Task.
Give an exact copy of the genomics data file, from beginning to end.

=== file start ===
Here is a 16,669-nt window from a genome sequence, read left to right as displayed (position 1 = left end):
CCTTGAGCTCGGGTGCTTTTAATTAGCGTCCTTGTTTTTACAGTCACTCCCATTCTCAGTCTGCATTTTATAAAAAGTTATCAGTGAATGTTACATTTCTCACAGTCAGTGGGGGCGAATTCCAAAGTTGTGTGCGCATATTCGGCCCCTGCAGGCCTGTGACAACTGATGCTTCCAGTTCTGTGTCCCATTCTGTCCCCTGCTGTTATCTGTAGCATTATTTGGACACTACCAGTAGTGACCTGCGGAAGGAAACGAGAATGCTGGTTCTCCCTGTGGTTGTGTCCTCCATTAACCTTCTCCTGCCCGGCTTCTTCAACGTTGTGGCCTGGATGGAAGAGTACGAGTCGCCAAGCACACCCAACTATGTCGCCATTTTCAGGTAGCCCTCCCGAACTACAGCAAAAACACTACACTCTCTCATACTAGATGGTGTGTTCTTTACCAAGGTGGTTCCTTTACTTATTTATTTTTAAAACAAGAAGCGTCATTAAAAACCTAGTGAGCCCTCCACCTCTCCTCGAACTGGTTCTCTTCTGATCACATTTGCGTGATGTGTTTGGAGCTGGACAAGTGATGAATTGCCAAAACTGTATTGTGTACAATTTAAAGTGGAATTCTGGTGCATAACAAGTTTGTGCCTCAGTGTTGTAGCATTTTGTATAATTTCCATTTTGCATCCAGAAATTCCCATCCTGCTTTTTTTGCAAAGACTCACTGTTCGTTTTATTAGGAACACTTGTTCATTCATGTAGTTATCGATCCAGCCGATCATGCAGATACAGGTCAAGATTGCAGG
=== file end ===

Here is a 16,669-nt window from a genome sequence, read left to right as displayed (position 1 = left end):
CCTTGAGCTCGGGTGCTTTTAATTAGCGTCCTTGTTTTTACAGTCACTCCCATTCTCAGTCTGCATTTTATAAAAAGTTATCAGTGAATGTTACATTTCTCACAGTCAGTGGGGGCGAATTCCAAAGTTGTGTGCGCATATTCGGCCCCTGCAGGCCTGTGACAACTGATGCTTCCAGTTCTGTGTCCCATTCTGTCCCCTGCTGTTATCTGTAGCATTATTTGGACACTACCAGTAGTGACCTGCGGAAGGAAACGAGAATGCTGGTTCTCCCTGTGGTTGTGTCCTCCATTAACCTTCTCCTGCCCGGCTTCTTCAACGTTGTGGCCTGGATGGAAGAGTACGAGTCGCCAAGCACACCCAACTATGTCGCCATTTTCAGGTAGCCCTCCCGAACTACAGCAAAAACACTACACTCTCTCATACTAGATGGTGTGTTCTTTACCAAGGTGGTTCCTTTACTTATTTATTTTTAAAACAAGAAGCGTCATTAAAAACCTAGTGAGCCCTCCACCTCTCCTCGAACTGGTTCTCTTCTGATCACATTTGCGTGATGTGTTTGGAGCTGGACAAGTGATGAATTGCCAAAACTGTATTGTGTACAATTTAAAGTGGAATTCTGGTGCATAACAAGTTTGTGCCTCAGTGTTGTAGCATTTTGTATAATTTCCATTTTGCATCCAGAAATTCCCATCCTGCTTTTTTTGCAAAGACTCACTGTTCGTTTTATTAGGAACACTTGTTCATTCATGTAGTTATCGATCCAGCCGATCATGCAGATACAGGTCAAGATTGCAGG